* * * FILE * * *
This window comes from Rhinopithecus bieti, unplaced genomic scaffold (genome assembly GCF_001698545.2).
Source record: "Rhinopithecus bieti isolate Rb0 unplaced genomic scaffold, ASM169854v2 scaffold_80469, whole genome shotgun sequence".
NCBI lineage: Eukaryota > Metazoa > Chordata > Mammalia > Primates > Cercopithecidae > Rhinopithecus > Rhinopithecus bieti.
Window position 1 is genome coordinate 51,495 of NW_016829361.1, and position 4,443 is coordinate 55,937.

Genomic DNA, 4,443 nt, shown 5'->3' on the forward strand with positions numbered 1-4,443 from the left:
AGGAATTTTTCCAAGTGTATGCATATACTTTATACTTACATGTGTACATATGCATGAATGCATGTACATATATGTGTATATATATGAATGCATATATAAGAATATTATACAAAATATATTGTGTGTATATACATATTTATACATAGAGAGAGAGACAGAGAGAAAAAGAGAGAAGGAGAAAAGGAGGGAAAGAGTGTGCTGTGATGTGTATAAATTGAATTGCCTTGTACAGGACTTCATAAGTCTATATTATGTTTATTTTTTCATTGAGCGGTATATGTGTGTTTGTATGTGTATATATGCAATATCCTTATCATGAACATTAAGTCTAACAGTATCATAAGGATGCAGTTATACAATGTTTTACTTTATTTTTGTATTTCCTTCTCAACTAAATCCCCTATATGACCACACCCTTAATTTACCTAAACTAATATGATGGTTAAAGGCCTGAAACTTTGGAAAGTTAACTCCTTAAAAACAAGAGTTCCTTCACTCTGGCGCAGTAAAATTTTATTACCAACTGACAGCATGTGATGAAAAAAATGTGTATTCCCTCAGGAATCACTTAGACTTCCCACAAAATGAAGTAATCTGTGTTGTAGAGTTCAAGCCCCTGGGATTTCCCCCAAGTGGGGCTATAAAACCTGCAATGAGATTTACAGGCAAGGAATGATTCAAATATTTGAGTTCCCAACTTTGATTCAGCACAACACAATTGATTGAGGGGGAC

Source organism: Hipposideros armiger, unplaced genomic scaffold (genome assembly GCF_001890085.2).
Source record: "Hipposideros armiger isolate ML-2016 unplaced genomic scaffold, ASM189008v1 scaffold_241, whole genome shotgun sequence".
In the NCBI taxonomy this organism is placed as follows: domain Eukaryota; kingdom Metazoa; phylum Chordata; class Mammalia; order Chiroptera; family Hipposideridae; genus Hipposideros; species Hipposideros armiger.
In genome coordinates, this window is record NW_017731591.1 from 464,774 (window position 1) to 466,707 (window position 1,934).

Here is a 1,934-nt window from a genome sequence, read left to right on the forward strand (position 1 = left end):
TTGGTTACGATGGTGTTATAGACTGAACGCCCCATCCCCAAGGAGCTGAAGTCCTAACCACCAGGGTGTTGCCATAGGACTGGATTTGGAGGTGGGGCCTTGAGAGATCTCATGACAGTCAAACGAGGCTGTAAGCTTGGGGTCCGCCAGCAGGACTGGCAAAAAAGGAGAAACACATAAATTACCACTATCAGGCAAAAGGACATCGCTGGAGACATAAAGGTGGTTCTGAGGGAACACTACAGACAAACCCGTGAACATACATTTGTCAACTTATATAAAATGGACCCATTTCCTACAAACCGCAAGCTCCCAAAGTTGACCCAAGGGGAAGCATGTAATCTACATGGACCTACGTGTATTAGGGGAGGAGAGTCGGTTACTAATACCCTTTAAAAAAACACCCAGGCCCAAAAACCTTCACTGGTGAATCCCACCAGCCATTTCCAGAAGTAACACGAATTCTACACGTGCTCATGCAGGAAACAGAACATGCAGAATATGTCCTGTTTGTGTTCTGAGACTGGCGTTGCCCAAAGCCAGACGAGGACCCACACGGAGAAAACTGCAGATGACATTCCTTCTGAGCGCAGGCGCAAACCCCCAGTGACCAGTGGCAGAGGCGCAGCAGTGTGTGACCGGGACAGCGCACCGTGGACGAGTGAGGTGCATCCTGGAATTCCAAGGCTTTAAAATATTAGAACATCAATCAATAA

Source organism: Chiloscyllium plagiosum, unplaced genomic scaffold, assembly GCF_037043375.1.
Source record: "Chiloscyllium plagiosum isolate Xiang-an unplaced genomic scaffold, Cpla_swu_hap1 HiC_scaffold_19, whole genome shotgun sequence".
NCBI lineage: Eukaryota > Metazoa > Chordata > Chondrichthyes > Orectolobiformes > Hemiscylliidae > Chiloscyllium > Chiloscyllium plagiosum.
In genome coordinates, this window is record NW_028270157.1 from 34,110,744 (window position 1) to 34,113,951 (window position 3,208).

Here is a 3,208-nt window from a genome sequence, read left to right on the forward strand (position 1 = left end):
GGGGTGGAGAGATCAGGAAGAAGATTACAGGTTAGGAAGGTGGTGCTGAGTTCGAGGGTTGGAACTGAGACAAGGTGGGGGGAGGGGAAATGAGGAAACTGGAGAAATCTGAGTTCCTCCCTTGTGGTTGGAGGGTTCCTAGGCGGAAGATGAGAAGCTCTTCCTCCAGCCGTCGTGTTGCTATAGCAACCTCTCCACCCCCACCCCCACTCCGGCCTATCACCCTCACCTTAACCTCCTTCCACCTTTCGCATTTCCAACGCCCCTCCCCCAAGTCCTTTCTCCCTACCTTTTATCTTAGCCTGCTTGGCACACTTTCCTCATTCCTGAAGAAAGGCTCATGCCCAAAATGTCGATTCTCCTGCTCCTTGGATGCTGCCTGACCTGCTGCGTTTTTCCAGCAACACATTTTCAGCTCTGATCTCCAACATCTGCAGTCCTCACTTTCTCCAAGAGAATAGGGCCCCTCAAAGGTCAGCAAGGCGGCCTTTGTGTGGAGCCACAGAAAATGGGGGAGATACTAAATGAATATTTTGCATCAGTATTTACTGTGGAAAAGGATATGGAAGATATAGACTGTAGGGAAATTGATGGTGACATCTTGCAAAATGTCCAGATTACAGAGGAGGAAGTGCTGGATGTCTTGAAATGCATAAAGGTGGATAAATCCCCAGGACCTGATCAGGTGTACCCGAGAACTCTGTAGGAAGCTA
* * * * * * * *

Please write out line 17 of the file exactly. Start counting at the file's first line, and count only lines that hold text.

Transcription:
Here is a 3,208-nt window from a genome sequence, read left to right on the forward strand (position 1 = left end):